The American Red Cross artificial limb factory and shoe distributing station at Jassy, Romania. Some veterans are standing outside waiting to be examined by the American artificial leg expert, 1919. Public Domain / mediadrumworld.com

By Tom Dare

FASCINATING IMAGES from over a century ago showing some of the early advances made in the production of artificial limbs have remerged today, giving a rare insight into the solutions available to war veterans in the early 20th century.

Images from the collection show workers from the American Red Cross artificial limb factory working hard to manufacture an unprecedented number of prosthetics for World War One veterans, thousands of whom lost arms or legs in the horrors of the First World War.

Two men work on covering an artificial limb to make it more life like, 1918. Public Domain / mediadrumworld.com

 

Further pictures show amputees with and without their artificial limbs as they attempt to come to terms with their new lives, while others show some of the custom-made attachments that were created for amputees so that they could return to work despite their disabilities.

Finished and semi-finished artificial limbs in Paris, 1919. Public Domain / mediadrumworld.com

The First World War was one of the first examples of artificial limbs being mass-produced in order to cope with demand, though some of the biggest advances in the technology came in response to the atrocities of the American Civil War.

Louis Blin, a man with artificial legs who served as a monitor at French school for the disabled, 1918. Public Domain / mediadrumworld.com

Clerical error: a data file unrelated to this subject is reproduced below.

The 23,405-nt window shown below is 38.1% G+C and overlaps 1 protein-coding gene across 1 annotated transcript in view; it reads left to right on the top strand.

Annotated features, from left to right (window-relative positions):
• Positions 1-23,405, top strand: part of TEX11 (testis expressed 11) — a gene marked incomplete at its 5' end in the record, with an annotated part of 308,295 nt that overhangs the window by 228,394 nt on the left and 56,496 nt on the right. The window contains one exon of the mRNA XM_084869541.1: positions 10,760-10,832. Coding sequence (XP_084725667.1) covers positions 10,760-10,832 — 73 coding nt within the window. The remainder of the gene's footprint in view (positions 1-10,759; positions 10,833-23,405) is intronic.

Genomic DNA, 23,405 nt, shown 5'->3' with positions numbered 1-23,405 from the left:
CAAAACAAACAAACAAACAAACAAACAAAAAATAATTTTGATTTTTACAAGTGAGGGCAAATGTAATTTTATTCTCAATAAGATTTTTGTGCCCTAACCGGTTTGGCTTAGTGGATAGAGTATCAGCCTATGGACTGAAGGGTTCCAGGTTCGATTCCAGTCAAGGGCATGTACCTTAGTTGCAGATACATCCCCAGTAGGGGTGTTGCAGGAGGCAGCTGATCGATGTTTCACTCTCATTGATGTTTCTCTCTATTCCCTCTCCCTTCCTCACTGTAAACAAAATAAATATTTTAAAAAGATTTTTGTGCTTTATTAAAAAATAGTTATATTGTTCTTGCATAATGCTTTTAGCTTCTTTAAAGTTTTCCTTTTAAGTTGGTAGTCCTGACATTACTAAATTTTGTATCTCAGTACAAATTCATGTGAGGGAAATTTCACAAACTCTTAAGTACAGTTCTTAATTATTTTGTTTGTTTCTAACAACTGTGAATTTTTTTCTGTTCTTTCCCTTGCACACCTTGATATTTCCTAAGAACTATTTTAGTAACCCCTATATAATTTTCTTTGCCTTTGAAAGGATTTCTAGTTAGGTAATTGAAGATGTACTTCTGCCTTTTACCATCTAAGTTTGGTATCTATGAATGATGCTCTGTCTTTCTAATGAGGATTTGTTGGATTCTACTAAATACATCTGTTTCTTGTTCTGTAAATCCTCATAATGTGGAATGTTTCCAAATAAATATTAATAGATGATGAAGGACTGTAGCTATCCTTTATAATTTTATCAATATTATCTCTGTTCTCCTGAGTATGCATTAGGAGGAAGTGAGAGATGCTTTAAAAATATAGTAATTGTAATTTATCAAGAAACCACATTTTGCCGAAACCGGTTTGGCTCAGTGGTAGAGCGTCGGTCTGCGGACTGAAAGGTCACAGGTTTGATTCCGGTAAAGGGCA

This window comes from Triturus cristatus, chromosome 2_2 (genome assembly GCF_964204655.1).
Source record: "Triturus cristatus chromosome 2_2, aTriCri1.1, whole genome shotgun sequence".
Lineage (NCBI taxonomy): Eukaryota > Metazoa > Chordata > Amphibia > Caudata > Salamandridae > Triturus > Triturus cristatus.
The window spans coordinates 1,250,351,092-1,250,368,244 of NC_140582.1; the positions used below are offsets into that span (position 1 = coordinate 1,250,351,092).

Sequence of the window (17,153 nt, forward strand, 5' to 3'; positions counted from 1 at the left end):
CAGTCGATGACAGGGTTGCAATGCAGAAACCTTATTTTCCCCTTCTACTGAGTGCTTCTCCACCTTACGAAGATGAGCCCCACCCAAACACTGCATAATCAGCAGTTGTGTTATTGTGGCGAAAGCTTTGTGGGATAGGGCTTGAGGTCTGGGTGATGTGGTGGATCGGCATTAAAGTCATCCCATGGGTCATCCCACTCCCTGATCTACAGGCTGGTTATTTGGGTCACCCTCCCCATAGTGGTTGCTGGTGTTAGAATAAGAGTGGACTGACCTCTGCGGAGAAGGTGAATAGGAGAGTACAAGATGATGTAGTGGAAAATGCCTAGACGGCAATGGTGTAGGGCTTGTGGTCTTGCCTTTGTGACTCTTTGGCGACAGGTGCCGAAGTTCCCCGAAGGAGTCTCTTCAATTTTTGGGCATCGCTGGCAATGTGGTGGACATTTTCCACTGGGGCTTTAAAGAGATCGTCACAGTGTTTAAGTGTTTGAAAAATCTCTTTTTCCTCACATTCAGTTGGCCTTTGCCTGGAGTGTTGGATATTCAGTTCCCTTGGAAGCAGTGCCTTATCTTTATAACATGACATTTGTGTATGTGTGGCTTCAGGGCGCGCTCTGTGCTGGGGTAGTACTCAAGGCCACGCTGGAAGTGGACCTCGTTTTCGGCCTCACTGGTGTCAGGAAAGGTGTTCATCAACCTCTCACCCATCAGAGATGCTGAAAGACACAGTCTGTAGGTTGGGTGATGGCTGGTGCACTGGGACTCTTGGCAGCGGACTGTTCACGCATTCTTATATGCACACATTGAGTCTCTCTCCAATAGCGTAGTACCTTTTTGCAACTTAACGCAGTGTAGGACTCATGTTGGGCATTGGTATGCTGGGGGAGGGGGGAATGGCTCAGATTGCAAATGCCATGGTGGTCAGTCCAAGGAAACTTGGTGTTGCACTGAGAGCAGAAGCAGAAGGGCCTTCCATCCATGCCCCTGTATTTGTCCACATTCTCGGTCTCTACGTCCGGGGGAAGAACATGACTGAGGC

The relatively small prosthetics industry struggled to cope with the demand for artificial limbs following the war, with the bitterly divisive conflict leaving literally thousands of amputees by the time it had concluded in 1865.

James Hanger, the man who invented and patented the ‘Hanger Limb’, poses with his prosthetic in 1902. Public Domain / mediadrumworld.com

 

Not only did the industry struggle to cope with the quantity of limbs required, but many amputees found that the prosthetics on offer were not sufficient in terms of functionality. As such many men took to designing their own prosthetics, in an attempt to meet their own personal requirements.

American workmen make new limbs for British Tommies at the Roehampton hospital and workshops. The Artificial limb expert, J.A. Swaine (right) of shows the British soldier the new leg which he has just completed for him. One of his assistants, on the left, demonstrates with his own artificial leg, 1918. Public Domain / mediadrumworld.com

 

One of these men was James Hanger, one of the first amputees of the war, who patented the ‘Hanger Limb’, something which gave the wearer more functionality than an ordinary prosthetic. Samuel Decker was another one to design his own prosthetic, adding attachments to the tip which allowed him to carry out several tasks without the need for assistance.

Men at work [making artificial legs] in the J.E. Hangar shop, a manufacturer of artificial limbs in Washington, D.C. 1916. Public Domain / mediadrumworld.com

Despite these advances toward the end of the 19th century, though, there was relatively little progress made between the end of the American Civil War and the First World War. It was only shortly before the war that DW Dorrance invented the split hook hand, a device which became hugely popular with amputee labourers returning from the Western Front after WW1. The prosthetics’ attachment gave the use the ability to grip and manipulate objects, something which the majority of earlier artificial limbs had been unable to do.

LEAVE A REPLY